Sam Wells (Anglican priest and chaplain at Duke University) gives a good review of Anglican Communion in Crisis: How Episcopalian Dissidents and their African Allies are reshaping Anglicanism in The Christian Century.
It is the emergence of the third option that Miranda Hassett describes in her evenhanded, informative and wholly admirable book. She plausibly identifies a series of significant moments in an unfolding drama. In 1996 a committee of bishops threw out charges of heresy against Bishop Walter Righter after he was accused of knowingly ordaining a noncelibate gay man. The precedent convinced conservatives that the Episcopal Church could not be reformed from within. Revolution by acronym began, with the American Anglican Council and the Ekklesia Society among the protagonists.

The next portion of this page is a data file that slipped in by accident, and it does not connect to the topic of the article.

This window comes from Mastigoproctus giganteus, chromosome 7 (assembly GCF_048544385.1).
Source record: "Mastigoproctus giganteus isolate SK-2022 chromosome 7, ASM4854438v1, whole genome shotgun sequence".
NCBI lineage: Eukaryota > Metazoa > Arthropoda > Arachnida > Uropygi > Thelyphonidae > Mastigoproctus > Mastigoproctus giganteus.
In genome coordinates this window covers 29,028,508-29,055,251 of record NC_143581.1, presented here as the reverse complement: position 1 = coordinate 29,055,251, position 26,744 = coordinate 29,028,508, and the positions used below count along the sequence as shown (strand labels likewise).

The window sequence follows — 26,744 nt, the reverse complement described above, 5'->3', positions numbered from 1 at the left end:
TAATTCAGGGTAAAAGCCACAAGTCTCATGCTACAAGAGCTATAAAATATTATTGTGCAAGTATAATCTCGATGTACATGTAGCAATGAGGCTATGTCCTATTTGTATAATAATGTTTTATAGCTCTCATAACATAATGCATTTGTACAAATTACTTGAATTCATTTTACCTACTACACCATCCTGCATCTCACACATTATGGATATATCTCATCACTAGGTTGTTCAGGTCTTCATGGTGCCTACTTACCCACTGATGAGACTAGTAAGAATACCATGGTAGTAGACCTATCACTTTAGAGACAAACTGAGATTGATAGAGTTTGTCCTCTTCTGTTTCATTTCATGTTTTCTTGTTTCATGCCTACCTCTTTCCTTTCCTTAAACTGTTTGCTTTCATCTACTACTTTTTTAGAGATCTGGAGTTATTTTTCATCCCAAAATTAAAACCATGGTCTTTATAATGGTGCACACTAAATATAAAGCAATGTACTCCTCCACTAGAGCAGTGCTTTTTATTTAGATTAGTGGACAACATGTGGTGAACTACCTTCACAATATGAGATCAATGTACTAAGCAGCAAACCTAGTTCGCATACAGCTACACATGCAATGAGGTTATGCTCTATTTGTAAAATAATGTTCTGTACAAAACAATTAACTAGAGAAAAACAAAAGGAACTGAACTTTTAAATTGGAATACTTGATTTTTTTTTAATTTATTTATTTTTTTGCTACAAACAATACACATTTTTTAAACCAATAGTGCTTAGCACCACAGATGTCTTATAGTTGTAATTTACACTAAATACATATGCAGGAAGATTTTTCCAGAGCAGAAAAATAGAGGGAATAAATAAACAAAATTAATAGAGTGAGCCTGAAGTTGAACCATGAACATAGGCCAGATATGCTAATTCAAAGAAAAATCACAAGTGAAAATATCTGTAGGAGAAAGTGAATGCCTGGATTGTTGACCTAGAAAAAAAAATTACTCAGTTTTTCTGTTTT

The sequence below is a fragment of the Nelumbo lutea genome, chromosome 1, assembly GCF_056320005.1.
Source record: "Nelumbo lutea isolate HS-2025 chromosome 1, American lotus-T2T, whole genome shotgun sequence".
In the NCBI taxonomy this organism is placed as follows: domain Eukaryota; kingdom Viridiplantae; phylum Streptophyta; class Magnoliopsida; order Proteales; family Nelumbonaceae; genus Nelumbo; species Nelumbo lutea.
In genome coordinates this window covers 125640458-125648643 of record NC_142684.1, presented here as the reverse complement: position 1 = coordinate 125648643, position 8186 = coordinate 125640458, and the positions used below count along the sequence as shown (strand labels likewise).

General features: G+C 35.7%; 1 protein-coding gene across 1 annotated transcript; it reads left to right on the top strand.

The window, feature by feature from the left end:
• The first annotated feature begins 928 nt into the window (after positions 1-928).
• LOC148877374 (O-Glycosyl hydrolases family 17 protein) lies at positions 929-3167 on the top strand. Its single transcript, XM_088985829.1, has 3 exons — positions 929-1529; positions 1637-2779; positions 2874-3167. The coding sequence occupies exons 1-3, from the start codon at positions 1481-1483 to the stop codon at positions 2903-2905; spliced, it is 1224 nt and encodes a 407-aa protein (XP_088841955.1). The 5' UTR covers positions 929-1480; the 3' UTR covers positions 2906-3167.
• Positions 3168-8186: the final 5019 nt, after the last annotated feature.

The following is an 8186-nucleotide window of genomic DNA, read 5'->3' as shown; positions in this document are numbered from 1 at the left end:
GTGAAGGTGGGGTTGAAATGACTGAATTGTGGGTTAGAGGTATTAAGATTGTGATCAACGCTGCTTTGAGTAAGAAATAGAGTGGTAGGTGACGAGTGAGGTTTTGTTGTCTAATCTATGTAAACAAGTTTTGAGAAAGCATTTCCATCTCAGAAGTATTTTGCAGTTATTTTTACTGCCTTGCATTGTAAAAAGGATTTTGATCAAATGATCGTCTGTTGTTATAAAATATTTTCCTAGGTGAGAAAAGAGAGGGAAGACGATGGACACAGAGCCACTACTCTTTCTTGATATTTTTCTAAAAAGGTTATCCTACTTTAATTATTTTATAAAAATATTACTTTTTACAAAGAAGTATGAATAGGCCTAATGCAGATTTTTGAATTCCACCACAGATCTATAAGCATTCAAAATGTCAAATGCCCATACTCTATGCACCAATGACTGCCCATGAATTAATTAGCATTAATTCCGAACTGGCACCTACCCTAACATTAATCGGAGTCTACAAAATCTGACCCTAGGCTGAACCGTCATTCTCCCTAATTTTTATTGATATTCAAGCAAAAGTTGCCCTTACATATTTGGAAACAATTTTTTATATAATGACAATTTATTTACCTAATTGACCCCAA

Having lost the battle for orthodoxy within the Episcopal Church, as they saw it, American conservatives changed tactics and looked instead toward the global South. In a series of significant gatherings at Kuala Lumpur, Dallas and Kampala, they developed an ethos, a strategy and momentum for transferring the American conflict onto a world stage.
Homosexuality, already an emblematic issue in the North American culture wars, became a signal issue in many African bishops’ effort to redraw the postcolonial map of Anglican power and decision making. While American conservatives rapidly learned the vocabulary of debt relief and other apparently key African issues, African bishops quickly acquired the techniques of conference management—the caucuses, the lobbying, the friendly amendments—and became adept at using the Internet.
Late in the three-week 1998 Lambeth Conference, the sexuality debate finally came, and a remarkably conservative, though subtly moderated, statement was overwhelmingly passed, with the support not only of Southern postcolonial revisionists but also of scores of Northern moderates who feared that otherwise there would be something much less digestible. (The majority was huge: if the African bishops had all voted against the resolution, it would still have passed.)